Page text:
When 20 of the nation’s top advisors walked into the room that morning, they probably thought we were about to debate the merits of logos and taglines.

Nope.

I told them to take out a pen, and I gave them a prompt:

Write about a time when you realized that what you’d always thought was true, wasn’t.

Then I said: “You have 10 minutes. Start writing.”

(I’m leaving out the part where I lay down a set of rules designed to make it a safe space—no room for criticism or judgment—and how to approach writing to the prompt. But I digress.)

“Ok. Time’s up. Who’s first?”

One by one, they started reading their work. The room went still as stone. They could have written about ANYTHING at all. They could have phoned it in.

But they didn’t.

They wrote about unemployed fathers and unhappy stepmothers. The time they couldn’t afford a baseball glove.

They shared near misses and devastating losses; the moment they realized that despite it all, their father was a good man.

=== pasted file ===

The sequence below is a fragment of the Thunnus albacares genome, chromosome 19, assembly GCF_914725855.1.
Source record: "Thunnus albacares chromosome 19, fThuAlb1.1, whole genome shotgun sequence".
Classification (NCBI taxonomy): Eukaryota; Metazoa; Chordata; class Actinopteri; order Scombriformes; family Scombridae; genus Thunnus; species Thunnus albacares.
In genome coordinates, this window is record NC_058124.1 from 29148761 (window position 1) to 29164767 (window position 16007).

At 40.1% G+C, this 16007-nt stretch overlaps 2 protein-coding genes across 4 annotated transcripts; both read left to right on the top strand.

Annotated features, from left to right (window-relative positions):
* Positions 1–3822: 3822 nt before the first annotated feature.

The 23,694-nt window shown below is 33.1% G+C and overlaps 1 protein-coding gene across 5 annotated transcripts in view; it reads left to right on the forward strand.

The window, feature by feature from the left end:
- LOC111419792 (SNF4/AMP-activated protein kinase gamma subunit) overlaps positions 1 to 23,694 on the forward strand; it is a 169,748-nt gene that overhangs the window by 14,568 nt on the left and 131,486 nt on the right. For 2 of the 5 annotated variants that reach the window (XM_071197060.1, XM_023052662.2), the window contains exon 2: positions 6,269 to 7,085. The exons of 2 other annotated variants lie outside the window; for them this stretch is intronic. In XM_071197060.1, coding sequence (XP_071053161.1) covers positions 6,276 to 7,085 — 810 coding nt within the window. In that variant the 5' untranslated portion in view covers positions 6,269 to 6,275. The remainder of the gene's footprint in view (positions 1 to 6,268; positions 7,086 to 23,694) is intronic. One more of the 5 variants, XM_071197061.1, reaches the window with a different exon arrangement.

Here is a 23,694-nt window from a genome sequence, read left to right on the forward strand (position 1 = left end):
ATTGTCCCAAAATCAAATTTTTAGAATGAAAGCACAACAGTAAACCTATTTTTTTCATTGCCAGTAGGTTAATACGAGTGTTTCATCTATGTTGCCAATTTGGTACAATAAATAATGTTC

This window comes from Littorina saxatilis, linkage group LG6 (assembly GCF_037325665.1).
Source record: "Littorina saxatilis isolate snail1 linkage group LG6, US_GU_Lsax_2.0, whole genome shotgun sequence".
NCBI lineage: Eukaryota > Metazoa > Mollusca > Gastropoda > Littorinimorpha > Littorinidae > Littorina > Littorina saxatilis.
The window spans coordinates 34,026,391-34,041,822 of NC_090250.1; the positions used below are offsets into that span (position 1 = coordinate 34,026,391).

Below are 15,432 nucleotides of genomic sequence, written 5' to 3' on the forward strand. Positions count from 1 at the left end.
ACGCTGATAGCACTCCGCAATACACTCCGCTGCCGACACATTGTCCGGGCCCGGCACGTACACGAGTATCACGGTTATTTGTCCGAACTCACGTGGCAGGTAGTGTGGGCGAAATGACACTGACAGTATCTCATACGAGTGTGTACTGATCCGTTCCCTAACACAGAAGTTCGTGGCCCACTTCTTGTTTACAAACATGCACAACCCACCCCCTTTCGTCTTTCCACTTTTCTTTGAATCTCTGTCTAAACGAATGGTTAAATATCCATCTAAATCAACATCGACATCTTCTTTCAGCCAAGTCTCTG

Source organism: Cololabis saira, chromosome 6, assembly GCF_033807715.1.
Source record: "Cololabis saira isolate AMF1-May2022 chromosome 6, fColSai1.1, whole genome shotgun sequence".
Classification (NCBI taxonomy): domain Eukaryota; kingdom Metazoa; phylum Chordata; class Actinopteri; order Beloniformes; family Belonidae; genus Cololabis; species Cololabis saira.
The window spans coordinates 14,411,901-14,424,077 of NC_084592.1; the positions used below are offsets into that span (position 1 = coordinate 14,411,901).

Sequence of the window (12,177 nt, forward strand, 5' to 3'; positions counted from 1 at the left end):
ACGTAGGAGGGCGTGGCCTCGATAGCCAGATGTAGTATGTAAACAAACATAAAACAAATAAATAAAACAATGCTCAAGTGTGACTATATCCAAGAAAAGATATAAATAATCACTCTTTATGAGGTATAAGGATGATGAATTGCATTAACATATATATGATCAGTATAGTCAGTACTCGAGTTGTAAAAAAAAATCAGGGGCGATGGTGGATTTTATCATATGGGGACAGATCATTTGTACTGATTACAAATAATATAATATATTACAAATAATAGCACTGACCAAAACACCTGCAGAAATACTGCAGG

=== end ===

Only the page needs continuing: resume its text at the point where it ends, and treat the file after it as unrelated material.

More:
At the end of it, we sat there, stunned.

Attendees approached me afterward—in the ladies room, in the hallway, later, on the plane buckled into seat 12B— “What WAS that?” “That was amazing.” “How did that happen?”

It wasn’t magic.

All they needed was to be given the space (sturdy, safe, shared) and prompted to fill it in a way that mattered to them.

What they walked away with were powerful insights into their work—and ideas for communicating it to the people they want to serve (including their team).

The process I use—informed by a specific set of rules—changes the way people think and talk about what they do.

When you give people the space to share their stories in a positive, nonjudgmental light, it shifts the dynamic of the group and helps everyone feel connected to the story of your brand.

And without story, there is no brand.

These advisors didn’t even know what they were in for! Imagine what it could do for you.

If you haven’t yet, grab a copy of my free guide, “5 Ways to Unlock Your Creative Genius” and discover how to tap your stories, ideas, and work on the page.

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